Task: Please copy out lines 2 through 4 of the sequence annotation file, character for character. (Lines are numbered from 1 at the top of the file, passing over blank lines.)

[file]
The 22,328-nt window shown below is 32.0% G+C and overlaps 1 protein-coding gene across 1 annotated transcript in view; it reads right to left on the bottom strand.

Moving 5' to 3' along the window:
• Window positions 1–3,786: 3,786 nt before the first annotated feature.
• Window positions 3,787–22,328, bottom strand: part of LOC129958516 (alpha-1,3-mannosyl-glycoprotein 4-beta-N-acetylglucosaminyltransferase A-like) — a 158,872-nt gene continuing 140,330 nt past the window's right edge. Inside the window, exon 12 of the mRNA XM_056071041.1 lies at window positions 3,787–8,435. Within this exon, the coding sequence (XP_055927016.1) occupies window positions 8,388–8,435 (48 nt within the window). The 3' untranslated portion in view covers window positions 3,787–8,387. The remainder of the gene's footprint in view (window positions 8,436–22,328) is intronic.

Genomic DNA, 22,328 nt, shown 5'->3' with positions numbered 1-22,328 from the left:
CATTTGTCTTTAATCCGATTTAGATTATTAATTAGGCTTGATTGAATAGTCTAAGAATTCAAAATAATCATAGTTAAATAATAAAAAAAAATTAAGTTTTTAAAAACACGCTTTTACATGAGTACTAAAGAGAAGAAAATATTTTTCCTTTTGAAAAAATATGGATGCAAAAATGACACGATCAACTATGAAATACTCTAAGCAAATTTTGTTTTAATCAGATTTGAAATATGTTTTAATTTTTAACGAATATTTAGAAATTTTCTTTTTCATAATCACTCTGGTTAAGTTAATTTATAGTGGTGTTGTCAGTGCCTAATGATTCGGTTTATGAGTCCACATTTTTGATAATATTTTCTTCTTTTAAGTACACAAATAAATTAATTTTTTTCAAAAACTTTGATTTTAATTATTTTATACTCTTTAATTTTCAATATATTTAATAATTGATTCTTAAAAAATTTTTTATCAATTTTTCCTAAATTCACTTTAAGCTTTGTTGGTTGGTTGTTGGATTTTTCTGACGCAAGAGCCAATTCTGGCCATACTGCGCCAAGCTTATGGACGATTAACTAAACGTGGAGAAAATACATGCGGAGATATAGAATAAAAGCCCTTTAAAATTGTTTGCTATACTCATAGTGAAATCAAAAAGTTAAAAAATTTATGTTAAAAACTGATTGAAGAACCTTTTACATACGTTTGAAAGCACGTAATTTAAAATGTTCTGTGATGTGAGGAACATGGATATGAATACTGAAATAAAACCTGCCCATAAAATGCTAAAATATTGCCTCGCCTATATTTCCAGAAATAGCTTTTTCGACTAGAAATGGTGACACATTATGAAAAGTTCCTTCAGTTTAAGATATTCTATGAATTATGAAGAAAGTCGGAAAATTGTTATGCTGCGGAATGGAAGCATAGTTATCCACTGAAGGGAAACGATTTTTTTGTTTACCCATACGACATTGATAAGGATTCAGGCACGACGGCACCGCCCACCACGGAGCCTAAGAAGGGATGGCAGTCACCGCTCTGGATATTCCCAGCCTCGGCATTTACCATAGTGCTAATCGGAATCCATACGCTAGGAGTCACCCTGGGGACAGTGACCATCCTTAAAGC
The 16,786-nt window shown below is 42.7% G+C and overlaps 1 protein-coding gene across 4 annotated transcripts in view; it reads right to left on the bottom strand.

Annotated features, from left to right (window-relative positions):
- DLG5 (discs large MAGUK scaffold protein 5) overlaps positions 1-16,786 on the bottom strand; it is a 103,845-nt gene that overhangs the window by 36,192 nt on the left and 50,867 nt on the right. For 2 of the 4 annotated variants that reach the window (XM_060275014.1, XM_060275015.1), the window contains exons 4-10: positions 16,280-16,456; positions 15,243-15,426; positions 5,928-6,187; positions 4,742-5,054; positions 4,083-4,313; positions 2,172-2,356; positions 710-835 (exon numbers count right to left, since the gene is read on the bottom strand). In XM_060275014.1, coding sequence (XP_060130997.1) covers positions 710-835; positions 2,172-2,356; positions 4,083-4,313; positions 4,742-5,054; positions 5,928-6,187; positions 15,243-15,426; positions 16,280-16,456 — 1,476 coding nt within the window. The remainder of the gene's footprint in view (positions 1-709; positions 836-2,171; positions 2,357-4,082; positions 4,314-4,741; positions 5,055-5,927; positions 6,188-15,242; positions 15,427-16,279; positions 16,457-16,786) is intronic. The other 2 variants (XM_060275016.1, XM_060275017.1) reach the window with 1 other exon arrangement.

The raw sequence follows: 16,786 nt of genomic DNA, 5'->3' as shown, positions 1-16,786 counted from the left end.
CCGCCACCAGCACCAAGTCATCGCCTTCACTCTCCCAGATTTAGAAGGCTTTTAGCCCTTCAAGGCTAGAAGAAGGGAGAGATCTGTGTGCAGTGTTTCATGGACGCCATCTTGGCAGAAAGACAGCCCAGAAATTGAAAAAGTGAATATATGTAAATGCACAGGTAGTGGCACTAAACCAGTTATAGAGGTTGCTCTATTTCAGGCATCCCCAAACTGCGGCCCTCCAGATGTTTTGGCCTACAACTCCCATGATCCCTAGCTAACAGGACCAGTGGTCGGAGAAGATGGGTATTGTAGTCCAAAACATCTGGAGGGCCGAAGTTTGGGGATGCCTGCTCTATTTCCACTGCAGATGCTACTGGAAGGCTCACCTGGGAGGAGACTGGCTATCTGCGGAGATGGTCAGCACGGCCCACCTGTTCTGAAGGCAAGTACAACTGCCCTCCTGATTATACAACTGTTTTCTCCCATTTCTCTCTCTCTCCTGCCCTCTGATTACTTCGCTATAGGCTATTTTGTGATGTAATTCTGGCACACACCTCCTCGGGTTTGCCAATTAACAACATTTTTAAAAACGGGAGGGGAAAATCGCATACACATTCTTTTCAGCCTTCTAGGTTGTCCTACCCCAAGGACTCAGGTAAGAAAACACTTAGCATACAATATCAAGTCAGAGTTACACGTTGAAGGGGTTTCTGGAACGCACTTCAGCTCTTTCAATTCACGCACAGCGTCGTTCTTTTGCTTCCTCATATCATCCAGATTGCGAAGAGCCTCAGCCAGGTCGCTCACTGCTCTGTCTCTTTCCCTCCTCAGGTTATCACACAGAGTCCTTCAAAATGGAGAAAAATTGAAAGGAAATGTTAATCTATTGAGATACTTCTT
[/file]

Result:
Moving 5' to 3' along the window:
• Window positions 1–3,786: 3,786 nt before the first annotated feature.
• Window positions 3,787–22,328, bottom strand: part of LOC129958516 (alpha-1,3-mannosyl-glycoprotein 4-beta-N-acetylglucosaminyltransferase A-like) — a 158,872-nt gene continuing 140,330 nt past the window's right edge. Inside the window, exon 12 of the mRNA XM_056071041.1 lies at window positions 3,787–8,435. Within this exon, the coding sequence (XP_055927016.1) occupies window positions 8,388–8,435 (48 nt within the window). The 3' untranslated portion in view covers window positions 3,787–8,387. The remainder of the gene's footprint in view (window positions 8,436–22,328) is intronic.